Ernest Bevin(1881-1951) was a self made man who rose from humble circumstances to be a force to reckon with in the British politics. For example as a foreign minister when NATO was formed the US may have been the senior partner but he was the engine that got Britain on board. The son of poor parents, and an orphan at six he was schooled in adversity. Yet he could hold is own with the best brains and with greatest in the realm. When King George VI asked him where he had gained so much knowledge he replied,’Your Majesty, I plucked it from ‘edgerows of experience.’
Bevin joined the Dockers’ Union and rising through the ranks by the age of 30 he was elected general secretary, a post he was to hold for the next nineteen years.
He was a member of the Labour Party. In 1936 the Conservative government feared the spread of communism and was fairly sympathetic to the military uprising in Spain against the left-wing popular Front.
Bevin was a strong supporter of the PF government in Spain and in August 1936 made a speech where he praised “the heroic struggle being carried on by the workers of Spain to save their democratic regime.” Nevertheless he was against working with the Communist Party of Great Britain.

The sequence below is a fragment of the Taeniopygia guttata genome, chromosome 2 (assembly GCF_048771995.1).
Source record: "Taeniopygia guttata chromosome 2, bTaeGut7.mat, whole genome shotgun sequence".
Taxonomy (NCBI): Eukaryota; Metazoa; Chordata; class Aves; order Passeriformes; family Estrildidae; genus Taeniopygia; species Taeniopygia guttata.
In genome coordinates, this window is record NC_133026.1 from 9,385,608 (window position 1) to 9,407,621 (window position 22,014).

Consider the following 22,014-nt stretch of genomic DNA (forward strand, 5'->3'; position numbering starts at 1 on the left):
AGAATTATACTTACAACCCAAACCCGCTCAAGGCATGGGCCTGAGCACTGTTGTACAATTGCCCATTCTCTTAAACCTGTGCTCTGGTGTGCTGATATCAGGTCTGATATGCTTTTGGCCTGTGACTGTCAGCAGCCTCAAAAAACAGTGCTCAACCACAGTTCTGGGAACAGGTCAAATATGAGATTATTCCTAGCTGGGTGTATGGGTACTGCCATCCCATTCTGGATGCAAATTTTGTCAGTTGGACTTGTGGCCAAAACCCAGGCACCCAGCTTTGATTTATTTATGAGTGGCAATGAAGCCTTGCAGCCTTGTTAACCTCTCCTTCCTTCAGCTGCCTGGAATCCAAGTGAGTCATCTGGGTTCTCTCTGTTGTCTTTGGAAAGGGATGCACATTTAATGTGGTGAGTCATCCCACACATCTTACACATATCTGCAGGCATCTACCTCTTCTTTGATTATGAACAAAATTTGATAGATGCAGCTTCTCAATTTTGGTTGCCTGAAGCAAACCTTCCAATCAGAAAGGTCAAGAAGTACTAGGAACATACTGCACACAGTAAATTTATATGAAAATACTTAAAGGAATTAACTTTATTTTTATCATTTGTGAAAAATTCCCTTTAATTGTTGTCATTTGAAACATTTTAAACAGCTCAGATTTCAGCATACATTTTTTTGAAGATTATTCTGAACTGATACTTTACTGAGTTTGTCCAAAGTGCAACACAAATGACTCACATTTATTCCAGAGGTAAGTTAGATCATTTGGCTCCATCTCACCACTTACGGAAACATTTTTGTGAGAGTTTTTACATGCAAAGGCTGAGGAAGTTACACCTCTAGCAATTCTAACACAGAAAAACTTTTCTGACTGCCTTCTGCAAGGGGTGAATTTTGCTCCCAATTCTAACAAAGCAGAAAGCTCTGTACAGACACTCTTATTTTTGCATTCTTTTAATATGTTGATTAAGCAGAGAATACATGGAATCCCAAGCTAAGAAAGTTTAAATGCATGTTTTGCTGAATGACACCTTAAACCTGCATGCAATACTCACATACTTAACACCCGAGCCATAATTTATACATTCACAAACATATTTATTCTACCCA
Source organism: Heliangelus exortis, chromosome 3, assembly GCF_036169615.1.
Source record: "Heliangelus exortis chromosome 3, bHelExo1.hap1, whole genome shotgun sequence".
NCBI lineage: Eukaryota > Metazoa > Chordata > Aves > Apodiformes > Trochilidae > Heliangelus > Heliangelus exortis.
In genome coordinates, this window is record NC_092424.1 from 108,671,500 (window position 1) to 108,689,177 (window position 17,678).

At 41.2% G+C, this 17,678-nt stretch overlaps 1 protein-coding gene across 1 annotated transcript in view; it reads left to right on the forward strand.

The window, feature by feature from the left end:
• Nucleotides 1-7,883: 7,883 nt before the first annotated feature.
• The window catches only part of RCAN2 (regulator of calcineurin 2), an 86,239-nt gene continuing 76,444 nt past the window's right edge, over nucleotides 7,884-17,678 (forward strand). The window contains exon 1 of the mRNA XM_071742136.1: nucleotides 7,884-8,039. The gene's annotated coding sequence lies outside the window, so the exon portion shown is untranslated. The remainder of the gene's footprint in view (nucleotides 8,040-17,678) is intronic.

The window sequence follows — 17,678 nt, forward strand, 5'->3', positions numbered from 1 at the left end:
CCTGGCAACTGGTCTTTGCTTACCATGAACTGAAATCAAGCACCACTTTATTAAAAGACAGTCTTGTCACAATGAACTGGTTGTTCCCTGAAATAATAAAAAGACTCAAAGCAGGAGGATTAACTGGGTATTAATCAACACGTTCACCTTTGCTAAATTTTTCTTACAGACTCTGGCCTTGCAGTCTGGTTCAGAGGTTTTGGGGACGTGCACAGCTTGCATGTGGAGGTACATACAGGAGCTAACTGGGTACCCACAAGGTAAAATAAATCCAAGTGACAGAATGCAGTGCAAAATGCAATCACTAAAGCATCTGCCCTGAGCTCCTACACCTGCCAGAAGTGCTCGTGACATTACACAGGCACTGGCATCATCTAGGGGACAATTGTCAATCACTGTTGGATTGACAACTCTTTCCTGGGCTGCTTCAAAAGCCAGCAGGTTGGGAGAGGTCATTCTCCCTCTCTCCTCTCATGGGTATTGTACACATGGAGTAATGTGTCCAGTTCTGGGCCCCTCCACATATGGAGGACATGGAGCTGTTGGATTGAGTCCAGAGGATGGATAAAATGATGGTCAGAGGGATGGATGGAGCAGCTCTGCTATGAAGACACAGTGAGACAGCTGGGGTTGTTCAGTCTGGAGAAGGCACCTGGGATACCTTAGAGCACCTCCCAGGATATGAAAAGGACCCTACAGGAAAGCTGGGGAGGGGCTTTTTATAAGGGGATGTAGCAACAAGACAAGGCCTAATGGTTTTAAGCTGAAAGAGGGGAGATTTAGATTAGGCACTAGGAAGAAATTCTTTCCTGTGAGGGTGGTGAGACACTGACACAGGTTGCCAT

In May 1940 he was inducted by Churchill into his coalition government as Minister of Labour. Bevin successfully achieved mobilization of Britain’s workforce and became one of the most significant members of Churchill’s war cabinet. In 1945 Labor came into power Attlee appointed Bevin as his Secretary of State for Foreign Affairs. Bevin, who held strong anti-communist views, played an important role in the acceptance of the Marshall Plan, the creation of NATO and Britain’s decision to develop nuclear weapons.
His defects revealed themselves in a scepticism towards the new Israel and to a wider European Community.
According Harold Wilson Clement Attlee relied heavily on Bevin during his six years in power. Bevin’s main rival in the cabinet was Herbert Morrison whom he disliked. A fellow minister, Harold Wilson explained: “Ernie Bevin could not stand Herbert Morrison, who had been a City boss when Bevin had been head of one of the biggest unions and the two had clashed…’ A fellow MP, Robert Boothby tells the story of how the two men loathed each other. When a MP said to Bevin that “Morrison was his own worst enemy”, he replied, “Not while I’m alive he ain’t.” In very poor health, Bevin resigned from Attlee’s government in March 1951. Ernest Bevin died the following month on 14th April, 1951.(Ack: www.spartacus.schoolnet.co.uk
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